How it’s Made: Interacting with Gemini through multimodal prompting

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Gemini got it! It looked at these images and correctly inferred that cups 1 and 3 are being swapped. And it reasoned correctly about how to update the ball position. Let’s ask:

Tell me where the ball is and summarize how it got there, in paragraph form.

Gemini: The ball is in cup 3. 

Starting with the ball in cup 3, the first swap was cup 2 and 3. This put the ball in cup 2. The second swap was cup 1 and 2. This put the ball in cup 1. The third swap was cup 1 and 3. This put the ball in cup 3.

Not only did Gemini get the answer correctly, it accurately summarized the game history. Of course, it won’t always get this challenge right. Sometimes the fake out move (where you swap two empty cups) seems to trip it up, but sometimes it gets that too. But simple prompts like this make it really fun to rapidly test Gemini. You can change the variables in your prompt, including the order of swaps, and see how it does.

🔨 Tool use

If you want to use Gemini in your own apps, you’ll want it to be able to connect to other tools. Let’s try a simple idea where Gemini needs to combine multimodality with tool use: drawing a picture to search for music.

Step 1. Look at this drawing, describe everything in it, and come up with a fun, specific idea for a good musical soundtrack genre, mood, or soundtrack. 

Step 2. Provide a search query in the form: “Search [insert query]”

Gemini: 

The drawing is of a guitar, drums, and an amplifier. There is also a palm tree. The mood is fun, upbeat, and tropical. The genre is reggae. The soundtrack could be used for a movie or TV show set in a tropical location. 

Search “Reggae music for a tropical vacation”

Nice! Gemini both reasons about what it sees and then generates a search query you can parse to do a search. It’s like Gemini is acting like a translator for you – but instead of translating between languages, it’s translating modalities – from drawing to music in this case. With multimodal prompting, you can use Gemini to invent your own entirely new translations between different inputs and outputs.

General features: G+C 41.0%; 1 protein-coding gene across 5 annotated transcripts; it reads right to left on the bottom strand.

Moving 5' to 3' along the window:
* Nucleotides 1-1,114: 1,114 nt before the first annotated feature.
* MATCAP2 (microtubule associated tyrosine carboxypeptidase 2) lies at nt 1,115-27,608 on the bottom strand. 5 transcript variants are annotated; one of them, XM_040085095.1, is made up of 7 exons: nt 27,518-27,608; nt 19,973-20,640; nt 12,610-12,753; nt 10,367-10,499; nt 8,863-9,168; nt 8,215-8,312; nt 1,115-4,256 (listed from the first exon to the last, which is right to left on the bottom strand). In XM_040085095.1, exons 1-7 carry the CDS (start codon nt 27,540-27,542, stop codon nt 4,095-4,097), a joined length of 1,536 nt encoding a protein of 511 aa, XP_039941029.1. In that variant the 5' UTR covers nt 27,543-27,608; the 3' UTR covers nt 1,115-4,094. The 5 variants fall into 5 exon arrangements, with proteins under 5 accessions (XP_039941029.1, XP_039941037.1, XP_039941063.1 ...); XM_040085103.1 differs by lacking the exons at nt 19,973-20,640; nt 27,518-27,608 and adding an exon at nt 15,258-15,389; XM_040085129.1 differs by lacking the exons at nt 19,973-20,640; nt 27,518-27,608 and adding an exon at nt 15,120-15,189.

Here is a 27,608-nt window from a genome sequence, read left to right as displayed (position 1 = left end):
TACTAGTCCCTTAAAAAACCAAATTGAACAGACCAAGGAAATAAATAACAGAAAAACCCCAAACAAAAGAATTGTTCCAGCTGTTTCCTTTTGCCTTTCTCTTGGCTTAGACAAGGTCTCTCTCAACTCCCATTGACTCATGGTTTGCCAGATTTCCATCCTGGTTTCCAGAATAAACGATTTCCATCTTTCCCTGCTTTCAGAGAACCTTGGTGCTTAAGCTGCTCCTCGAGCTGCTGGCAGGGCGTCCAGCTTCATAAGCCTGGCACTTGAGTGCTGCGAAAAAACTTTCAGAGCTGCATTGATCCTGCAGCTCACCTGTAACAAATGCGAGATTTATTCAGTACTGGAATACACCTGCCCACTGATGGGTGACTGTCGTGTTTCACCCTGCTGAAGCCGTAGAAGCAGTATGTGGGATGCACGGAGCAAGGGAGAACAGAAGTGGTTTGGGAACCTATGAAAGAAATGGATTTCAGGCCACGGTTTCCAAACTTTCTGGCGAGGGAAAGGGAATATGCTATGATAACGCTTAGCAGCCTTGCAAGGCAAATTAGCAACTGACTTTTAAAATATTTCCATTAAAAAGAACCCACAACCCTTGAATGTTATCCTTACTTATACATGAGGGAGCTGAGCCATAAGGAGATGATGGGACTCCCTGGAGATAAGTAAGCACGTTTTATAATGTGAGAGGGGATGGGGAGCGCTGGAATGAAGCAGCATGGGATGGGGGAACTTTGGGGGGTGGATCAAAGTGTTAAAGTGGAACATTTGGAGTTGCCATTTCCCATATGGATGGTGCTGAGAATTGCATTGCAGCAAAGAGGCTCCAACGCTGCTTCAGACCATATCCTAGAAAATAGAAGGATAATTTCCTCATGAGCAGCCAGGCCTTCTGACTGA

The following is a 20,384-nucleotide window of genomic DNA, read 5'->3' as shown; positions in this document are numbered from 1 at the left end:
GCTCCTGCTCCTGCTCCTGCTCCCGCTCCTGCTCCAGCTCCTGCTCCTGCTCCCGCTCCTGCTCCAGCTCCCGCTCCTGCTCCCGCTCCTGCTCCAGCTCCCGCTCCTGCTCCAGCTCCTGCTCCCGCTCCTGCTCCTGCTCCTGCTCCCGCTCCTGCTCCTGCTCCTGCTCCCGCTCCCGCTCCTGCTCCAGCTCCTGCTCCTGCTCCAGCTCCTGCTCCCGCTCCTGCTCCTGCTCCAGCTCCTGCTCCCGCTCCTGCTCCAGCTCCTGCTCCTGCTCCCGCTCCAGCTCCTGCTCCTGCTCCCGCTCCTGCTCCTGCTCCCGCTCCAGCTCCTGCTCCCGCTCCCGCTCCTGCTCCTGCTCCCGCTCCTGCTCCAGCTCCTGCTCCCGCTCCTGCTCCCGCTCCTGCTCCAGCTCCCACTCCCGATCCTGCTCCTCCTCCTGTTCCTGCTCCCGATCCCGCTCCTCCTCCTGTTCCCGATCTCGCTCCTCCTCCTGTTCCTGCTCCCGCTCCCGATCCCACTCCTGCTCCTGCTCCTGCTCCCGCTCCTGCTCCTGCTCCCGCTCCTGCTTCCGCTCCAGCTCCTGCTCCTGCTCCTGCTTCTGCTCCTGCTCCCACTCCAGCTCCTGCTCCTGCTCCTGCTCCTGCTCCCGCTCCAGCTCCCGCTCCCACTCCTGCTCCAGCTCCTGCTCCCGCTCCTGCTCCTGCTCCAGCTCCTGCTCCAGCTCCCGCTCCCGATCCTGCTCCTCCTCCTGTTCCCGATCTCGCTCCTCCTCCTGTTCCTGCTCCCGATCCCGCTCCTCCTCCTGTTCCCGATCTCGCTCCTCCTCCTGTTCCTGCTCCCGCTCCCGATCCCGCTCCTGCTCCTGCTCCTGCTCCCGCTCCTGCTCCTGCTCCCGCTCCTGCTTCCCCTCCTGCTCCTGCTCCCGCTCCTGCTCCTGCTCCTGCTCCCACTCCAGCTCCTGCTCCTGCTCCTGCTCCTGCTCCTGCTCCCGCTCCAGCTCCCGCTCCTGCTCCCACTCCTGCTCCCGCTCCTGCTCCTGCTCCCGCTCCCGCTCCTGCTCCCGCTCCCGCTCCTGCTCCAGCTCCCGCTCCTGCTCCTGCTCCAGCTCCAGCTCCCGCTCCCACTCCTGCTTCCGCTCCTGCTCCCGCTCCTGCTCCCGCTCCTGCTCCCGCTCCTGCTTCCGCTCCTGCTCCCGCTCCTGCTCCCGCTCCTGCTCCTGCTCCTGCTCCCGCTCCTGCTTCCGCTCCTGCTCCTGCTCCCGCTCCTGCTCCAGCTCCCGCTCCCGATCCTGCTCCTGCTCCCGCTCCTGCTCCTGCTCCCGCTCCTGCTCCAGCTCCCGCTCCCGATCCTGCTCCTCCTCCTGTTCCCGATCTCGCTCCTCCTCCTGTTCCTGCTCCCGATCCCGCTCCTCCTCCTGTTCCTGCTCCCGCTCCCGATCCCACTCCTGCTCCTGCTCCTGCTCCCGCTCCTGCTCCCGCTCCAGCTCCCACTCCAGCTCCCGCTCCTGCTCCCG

🕹️Game creation

What if we tried using Gemini to quickly prototype a multimodal game? Here’s an idea: a geography guessing game where you have to point at a map to make your guess. Let’s start by prompting Gemini with the core idea:

Instructions: Let’s play a game. Think of a country and give me a clue. The clue must be specific enough that there is only one correct country. I will try pointing at the country on a map.

Next, let’s give Gemini an example turn of gameplay, showing it how we want it to handle both incorrect and correct answers:

Country: This country is huge island that is mostly covered in ice.(Answer: Greenland) 

Guess:

An image of a world map, a hand icon with the index finger pointing at Canada

I am pointing at the country of Canada *incorrect*

Guess:

An image of a world map, a hand icon with the index finger pointing at Greenland

I am pointing at the country of Greenland *correct*

Let’s give it a go and prompt Gemini to generate a clue:

Clue:

This country is known for its unique wildlife, including kangaroos and koalas. (Answer: Australia)

Ok, that’s a good clue. Let’s test out whether pointing will work. Just for fun, let’s try pointing at the wrong place first:

Guess:

A person pointing at Brazil on a map of the world with their right index finger. The map includes blue oceans, and green continents with no country borders.

I am pointing at the country of Brazil *incorrect*

Great! Gemini looked at my image and figured out I’m pointing at Brazil, and correctly reasoned that’s wrong. Now let’s point at the right place on the map:

A person pointing at Brazil on a map of the world with their right index finger. The map includes blue oceans, and green continents with no country borders.

I am pointing at the country of Australia *correct*

Nice! We’ve basically taught Gemini our game logic just by giving it an example. You’ll also notice that it generalized from the illustrated hand in the examples.